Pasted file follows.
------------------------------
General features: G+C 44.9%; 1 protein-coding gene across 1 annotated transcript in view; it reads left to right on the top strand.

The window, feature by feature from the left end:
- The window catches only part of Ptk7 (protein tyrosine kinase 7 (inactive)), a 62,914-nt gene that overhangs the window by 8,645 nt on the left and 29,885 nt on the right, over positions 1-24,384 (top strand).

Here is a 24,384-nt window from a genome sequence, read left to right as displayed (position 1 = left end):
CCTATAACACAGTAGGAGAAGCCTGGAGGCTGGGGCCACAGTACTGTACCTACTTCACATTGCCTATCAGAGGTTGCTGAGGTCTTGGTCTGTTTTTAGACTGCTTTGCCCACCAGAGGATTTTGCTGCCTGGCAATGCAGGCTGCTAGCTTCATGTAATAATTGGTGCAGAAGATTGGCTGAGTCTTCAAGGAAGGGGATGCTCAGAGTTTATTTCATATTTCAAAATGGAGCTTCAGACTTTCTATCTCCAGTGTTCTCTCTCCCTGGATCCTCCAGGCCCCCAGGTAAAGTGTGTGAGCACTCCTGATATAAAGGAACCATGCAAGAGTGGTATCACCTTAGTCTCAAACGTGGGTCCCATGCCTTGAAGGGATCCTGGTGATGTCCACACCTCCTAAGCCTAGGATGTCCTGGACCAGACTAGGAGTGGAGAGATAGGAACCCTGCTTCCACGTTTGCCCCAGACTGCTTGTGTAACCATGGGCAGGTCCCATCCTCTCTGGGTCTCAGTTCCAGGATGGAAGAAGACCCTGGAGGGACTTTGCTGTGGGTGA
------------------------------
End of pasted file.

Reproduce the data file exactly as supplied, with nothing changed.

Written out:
General features: G+C 44.9%; 1 protein-coding gene across 1 annotated transcript in view; it reads left to right on the top strand.

The window, feature by feature from the left end:
- The window catches only part of Ptk7 (protein tyrosine kinase 7 (inactive)), a 62,914-nt gene that overhangs the window by 8,645 nt on the left and 29,885 nt on the right, over positions 1-24,384 (top strand).

Here is a 24,384-nt window from a genome sequence, read left to right as displayed (position 1 = left end):
CCTATAACACAGTAGGAGAAGCCTGGAGGCTGGGGCCACAGTACTGTACCTACTTCACATTGCCTATCAGAGGTTGCTGAGGTCTTGGTCTGTTTTTAGACTGCTTTGCCCACCAGAGGATTTTGCTGCCTGGCAATGCAGGCTGCTAGCTTCATGTAATAATTGGTGCAGAAGATTGGCTGAGTCTTCAAGGAAGGGGATGCTCAGAGTTTATTTCATATTTCAAAATGGAGCTTCAGACTTTCTATCTCCAGTGTTCTCTCTCCCTGGATCCTCCAGGCCCCCAGGTAAAGTGTGTGAGCACTCCTGATATAAAGGAACCATGCAAGAGTGGTATCACCTTAGTCTCAAACGTGGGTCCCATGCCTTGAAGGGATCCTGGTGATGTCCACACCTCCTAAGCCTAGGATGTCCTGGACCAGACTAGGAGTGGAGAGATAGGAACCCTGCTTCCACGTTTGCCCCAGACTGCTTGTGTAACCATGGGCAGGTCCCATCCTCTCTGGGTCTCAGTTCCAGGATGGAAGAAGACCCTGGAGGGACTTTGCTGTGGGTGA